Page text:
Centenarians: No secret to a long life
FAIRMONT – Imagine what you could experience if you lived to be 100 or more years old.
Five of the residents at Lakeview Methodist Health Care Center in Fairmont know firsthand. Five women at Lakeview happen to be at least 100 years old. From youngest to oldest, they are: Beatrice Hugoson (100), Lucille Neusch (100), Gretchen Miles (100), Evelyn Burmeister (101) and Nellie Oanes (102).
To think of all the wonderful things these women have seen in their extraordinary time since birth is astonishing.
They have lived through so many incredible events: Prohibition, the Great Depression, Pearl Harbor, Vietnam and the Holocaust. They have seen the first man go to the moon, the establishment of the Civil Rights Act and 18 presidents. And this is just a short list of the numerous things they witnessed.
So, what is the trick or secret to living to be a centenarian? I asked these ladies what they thought.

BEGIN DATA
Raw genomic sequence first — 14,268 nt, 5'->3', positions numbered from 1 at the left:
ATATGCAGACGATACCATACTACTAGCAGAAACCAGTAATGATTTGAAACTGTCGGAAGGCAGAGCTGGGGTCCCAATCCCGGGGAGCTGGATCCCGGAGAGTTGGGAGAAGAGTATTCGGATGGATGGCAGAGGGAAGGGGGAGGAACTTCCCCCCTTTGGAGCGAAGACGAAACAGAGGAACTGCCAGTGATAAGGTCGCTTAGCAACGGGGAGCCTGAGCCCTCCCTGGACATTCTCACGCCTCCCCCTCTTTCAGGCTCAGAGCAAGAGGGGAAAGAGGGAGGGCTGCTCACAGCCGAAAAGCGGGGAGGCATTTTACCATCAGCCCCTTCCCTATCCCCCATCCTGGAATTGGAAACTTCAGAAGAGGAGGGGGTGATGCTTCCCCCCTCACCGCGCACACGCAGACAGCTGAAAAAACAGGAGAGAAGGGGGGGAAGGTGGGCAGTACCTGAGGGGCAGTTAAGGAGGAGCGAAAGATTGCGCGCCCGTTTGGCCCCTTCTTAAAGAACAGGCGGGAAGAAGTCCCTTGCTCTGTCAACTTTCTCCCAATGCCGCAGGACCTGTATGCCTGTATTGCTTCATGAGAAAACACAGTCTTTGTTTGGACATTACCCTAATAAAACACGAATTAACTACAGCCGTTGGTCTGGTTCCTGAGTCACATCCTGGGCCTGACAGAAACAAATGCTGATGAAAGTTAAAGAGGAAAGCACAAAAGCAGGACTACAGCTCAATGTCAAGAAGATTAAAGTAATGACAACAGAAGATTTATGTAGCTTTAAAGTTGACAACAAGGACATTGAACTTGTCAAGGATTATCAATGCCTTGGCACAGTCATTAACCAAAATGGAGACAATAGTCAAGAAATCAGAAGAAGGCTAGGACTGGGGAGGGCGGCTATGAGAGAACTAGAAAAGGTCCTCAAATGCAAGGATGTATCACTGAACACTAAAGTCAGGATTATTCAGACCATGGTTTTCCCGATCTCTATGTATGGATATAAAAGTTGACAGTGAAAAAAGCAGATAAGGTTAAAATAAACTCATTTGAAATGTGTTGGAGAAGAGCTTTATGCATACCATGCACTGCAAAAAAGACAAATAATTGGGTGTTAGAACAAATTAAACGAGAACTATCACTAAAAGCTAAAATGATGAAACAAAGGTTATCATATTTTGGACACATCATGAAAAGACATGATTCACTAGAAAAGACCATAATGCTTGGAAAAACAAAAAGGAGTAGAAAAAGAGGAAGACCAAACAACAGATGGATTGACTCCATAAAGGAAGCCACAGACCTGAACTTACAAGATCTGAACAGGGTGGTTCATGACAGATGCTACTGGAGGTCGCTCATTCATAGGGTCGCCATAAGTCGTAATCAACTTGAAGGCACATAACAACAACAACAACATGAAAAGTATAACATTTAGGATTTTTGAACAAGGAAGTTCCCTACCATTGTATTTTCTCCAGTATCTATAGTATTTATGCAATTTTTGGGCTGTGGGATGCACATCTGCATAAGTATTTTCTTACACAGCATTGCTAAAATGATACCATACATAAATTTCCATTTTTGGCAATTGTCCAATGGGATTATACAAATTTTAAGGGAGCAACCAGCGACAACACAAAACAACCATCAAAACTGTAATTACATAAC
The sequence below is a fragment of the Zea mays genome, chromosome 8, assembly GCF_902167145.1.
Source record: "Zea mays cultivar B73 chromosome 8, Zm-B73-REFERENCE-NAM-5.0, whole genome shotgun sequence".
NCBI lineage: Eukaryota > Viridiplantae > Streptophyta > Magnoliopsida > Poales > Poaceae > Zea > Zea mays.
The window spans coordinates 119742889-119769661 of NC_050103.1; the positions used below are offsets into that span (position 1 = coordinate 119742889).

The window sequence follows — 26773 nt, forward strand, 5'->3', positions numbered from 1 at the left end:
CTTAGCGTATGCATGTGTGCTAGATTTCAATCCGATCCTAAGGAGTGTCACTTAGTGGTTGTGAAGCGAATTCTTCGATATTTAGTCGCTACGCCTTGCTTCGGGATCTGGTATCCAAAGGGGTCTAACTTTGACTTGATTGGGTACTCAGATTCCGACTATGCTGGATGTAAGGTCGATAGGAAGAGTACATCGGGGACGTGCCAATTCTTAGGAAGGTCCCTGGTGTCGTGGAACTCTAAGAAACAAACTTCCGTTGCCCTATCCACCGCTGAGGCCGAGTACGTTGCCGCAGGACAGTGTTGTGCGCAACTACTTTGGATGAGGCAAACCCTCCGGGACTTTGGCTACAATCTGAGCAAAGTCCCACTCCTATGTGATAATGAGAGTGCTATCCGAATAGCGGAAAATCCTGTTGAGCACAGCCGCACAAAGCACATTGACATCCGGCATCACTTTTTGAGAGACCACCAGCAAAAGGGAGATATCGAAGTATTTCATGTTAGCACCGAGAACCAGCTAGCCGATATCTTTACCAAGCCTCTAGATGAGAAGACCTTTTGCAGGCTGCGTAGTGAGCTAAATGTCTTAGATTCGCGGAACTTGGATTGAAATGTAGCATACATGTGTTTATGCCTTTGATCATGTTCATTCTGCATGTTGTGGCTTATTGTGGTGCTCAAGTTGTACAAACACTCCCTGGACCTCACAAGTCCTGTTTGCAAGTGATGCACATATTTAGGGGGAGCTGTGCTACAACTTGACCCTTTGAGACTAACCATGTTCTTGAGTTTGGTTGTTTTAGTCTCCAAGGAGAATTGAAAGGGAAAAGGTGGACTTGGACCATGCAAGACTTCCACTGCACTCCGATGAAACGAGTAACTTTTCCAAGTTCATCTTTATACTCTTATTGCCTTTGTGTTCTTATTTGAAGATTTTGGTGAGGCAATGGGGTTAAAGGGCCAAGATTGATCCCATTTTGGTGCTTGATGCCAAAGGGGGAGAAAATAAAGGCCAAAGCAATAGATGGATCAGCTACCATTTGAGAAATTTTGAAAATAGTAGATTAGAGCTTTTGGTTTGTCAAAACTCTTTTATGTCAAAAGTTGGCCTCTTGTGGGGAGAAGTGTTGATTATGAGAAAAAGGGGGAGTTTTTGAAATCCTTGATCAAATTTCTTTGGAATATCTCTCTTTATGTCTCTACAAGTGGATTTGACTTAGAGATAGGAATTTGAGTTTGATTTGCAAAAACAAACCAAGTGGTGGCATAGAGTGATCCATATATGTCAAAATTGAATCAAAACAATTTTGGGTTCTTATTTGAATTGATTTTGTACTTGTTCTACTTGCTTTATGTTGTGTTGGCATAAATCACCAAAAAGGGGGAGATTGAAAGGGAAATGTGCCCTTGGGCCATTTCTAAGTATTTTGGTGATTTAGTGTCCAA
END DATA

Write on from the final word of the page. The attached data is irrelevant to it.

Is it diet? None claim to have followed a special diet. Nellie said she does not eat bread unless she needs to. Evelyn said they ate “meat and potatoes.” Lucille said she ate what she liked.
What about exercise? Most of the women said they only did their farm chores, worked the fields and worked with animals on the farm.
A few claimed to have “good genes.”
“We had a mother that took great care of us,” Evelyn added.
So, apparently, there is not a trick or secret at all.
Centenarians make up 1 in 6,000 people. There are about 80,000 in the United States. About 0.01% of the U.S. population lives to be older than 100. Eighty-five percent of centenarians are women, and having more children increases longevity. Men who have daughters live longer than their counterparts with sons.
Regardless of the statistics, we at Lakeview Methodist Health Care Center feel tremendously fortunate to have shared part of these women’s substantial lives.
Kayla Green is a Registered Nurse at Lakeview Methodist Health Care Center in Fairmont.